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Though not necessarily a common occurrence within Peer Writing sessions, it could be possible that a student approaches us with a piece of non-academic writing; be it for an assignment within The School of English, The School of Creative Studies and Media or even a personal piece it could be useful to know a few tips to help advise a mentee on their creative work.

The Cambridge Companion to Creative Writing which is available online via the university catalogue (I’ve copied a link to it below) is an excellent compilation of advice for both students attempting creative writing and mentors trying to give constructive feedback. This is a useful skill for us to have because, as the Companion states, ‘writers are, at their best, creative writers whether they are writing journalism, plays, philosophy, novels, history, poetry or scientific nonfiction.’ (Morley & Neilsen, 2012 Pg. 1) Below I have compiled a list of three aspects within creative writing that I’ve noticed my students struggling with consistently, and how we can aid them in overcoming these obstacles.

https://tinyurl.com/yb4jnaeu

  1. Floating Dialogue

This is a term used to describe too much dialogue being used in succession. It applies mainly to bodies of text such as novels and short-stories and can sometimes be used by writers attempting to avoid heavy amounts of description because they worry it makes their work seem ‘boring’ or takes away from the action. Essentially, the writer shall have a small map in their head of everything that is occurring within the story as they write it and may not be aware that we, the reader, cannot (and will not) create the same map of movement without written hints. So, when the writer focuses only on the dialogue between the characters the speech tends to ‘float’ up and the reader loses track of where exactly these characters are. It’s important to reassure the student that despite having good dialogue, the reader sometimes requires a little description too, even if it’s as simple as…

‘They began to pace, hands flapping and feet stomping against the ground.’

This is enough to ground the reader and remind them that the characters are still within the same room they were when the dialogue began.

  1. Purple Prose

This may be a term some are familiar with, and probably experienced if you’ve ever read Tolkien or Wilde, and is essentially the opposite of floating dialogue; purple prose is when the writer spends far too much time setting the scene. They may write pages about the glorious medieval manor house their story is set in and after a page of dialogue we leave it behind, never to be seen again. It brings down the reader engagement of the story and can oft times be a slog to read through. The best advice to give a writer who is showing this within their writing is to simply tell them it’s not required. Remind them that world-building is important but should be peppered in over the course of the narrative. If they’re unaware of it, inform them of Checkhov’s Gun:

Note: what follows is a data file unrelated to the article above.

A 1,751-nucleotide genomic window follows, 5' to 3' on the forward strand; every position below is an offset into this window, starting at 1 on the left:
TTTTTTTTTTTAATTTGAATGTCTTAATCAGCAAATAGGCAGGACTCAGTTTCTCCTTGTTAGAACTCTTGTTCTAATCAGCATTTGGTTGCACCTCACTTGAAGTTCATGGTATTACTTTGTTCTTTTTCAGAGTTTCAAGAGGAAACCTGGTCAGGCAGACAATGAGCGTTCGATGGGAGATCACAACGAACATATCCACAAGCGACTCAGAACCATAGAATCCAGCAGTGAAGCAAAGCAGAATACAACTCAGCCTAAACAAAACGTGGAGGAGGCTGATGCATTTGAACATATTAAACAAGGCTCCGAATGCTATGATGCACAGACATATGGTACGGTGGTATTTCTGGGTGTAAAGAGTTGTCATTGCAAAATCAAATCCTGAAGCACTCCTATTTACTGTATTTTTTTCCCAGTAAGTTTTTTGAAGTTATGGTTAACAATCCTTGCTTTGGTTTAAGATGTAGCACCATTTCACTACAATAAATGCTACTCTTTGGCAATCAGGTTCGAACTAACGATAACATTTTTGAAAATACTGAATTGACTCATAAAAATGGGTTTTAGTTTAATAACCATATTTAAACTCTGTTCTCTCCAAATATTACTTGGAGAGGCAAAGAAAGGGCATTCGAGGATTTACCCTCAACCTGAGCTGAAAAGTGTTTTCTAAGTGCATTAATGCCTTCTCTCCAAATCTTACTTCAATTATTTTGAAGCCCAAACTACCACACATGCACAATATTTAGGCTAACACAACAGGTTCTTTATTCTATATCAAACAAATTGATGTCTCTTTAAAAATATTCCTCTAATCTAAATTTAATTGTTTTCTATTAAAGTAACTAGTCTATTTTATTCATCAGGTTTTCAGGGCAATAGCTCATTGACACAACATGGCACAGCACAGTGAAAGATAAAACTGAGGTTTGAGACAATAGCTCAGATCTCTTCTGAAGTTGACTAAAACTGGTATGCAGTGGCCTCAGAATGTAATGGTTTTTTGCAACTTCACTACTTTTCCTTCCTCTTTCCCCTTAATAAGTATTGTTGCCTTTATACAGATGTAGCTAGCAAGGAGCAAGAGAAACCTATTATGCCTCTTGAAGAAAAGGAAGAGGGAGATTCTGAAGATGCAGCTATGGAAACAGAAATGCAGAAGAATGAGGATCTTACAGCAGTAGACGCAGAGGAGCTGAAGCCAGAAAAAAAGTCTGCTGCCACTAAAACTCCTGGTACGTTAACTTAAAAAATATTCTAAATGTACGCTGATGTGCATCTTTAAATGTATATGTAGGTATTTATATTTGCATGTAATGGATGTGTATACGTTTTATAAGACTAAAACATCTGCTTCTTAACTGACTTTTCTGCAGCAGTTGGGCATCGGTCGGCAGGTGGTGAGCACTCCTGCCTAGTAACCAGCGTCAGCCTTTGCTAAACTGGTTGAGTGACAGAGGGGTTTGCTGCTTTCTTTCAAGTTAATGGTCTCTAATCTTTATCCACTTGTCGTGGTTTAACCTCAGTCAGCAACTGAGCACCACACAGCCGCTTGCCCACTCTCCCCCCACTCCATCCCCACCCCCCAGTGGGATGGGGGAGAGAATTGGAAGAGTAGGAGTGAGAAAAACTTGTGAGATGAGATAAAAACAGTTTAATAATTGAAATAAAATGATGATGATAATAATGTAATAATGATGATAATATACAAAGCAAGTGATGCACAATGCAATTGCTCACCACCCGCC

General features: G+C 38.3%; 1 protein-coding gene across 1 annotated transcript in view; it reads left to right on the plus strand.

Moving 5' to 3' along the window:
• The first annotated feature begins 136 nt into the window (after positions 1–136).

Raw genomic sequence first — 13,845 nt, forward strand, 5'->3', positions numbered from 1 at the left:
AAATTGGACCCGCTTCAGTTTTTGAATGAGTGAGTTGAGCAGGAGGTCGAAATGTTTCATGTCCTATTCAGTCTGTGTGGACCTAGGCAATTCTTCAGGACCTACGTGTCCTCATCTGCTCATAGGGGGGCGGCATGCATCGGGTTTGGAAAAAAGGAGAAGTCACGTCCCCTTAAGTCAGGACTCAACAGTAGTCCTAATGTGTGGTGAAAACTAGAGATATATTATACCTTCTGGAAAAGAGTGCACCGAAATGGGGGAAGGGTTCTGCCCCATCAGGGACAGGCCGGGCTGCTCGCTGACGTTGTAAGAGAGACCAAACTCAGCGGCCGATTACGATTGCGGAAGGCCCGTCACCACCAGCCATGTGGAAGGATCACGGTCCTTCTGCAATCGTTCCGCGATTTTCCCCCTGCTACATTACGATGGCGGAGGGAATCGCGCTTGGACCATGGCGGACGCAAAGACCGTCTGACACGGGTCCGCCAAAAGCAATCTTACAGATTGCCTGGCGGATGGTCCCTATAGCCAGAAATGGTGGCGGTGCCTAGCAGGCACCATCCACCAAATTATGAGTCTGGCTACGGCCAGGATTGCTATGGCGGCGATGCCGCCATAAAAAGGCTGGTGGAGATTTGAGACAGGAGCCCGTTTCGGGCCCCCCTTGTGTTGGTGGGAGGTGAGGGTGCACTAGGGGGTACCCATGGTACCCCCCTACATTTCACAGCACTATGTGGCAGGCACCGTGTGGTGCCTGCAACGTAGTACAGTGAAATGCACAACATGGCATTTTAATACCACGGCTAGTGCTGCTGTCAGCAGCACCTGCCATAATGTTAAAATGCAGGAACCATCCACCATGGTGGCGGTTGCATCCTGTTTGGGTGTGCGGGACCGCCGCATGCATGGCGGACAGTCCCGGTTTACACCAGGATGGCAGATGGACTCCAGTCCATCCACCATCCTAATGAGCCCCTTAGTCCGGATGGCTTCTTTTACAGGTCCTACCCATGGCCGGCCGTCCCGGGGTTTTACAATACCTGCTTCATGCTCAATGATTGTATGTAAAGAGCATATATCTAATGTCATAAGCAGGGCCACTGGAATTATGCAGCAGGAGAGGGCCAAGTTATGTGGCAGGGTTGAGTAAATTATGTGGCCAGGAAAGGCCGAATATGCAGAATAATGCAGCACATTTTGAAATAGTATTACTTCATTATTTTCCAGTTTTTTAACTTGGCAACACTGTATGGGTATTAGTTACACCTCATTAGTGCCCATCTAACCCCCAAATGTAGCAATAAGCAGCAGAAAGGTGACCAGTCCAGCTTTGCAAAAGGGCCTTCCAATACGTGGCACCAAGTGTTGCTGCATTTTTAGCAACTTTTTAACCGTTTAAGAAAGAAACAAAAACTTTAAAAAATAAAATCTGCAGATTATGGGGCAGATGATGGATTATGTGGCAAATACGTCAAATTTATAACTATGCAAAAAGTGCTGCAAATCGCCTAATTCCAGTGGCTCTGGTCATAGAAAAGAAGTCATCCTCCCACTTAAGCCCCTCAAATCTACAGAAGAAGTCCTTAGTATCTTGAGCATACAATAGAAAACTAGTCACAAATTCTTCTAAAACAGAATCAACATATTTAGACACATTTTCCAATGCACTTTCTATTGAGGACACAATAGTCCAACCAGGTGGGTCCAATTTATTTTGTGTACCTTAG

‘Remove everything that has no relation to the story. If you say in the first chapter that there is a rifle hanging on the wall, in the second or third chapter it absolutely must go off. If it’s not going to be fired, it shouldn’t be hanging there.’

This is an excellent quote to use because it can get the writer thinking ‘What does have to be there? What can I put in that will become important in later chapters?’ etc. and can often turn a point of criticism into a point of creative thought.

  1. The Inciting Incident

Many times when going over creative works with my students I will read about half way through, put a small line by a sentence and tell them ‘you’ve started your story here.’ All stories need to have a hook, an incident that incites the movement of the narrative while gaining the reader’s attention; this, as the name suggests, is the inciting incident. We, as the mentors reading through and helping to improve the work will often pick up on this much more easily than the mentee will. We read ourselves and if you look through the mentee’s creative work and find yourself wondering ‘what is going on here? What has happened? Why are these characters doing this?’ And you’re halfway through the piece it’s important to flag that up with the writer and let them know you’re lost. Once the writer explains it to you things may make sense and if they do, let them know that you should be able to obtain that information from the writing alone; encouraging them to think like they’re reading it for the first time is useful too.

And that’s about it! The most important thing, as I’m sure we all know, is to be kind when giving this kind of feedback as students can become very attached to creative pieces they’ve written, especially if it in some way is a reflection of their life, and encourage them to redraft, edit and never delete anything for good. If a piece needs to be removed I tell my students to save it within its own word document. Later down the line if they’re looking for inspiration for another piece of writing that small part could be just the thing… Come to think of it, that may work for pieces of essays that need to be edited out too.

 Bibliography

Morley, D. and Neilsen, P. (2012). The Cambridge companion to creative writing. Cambridge: Cambridge University Press.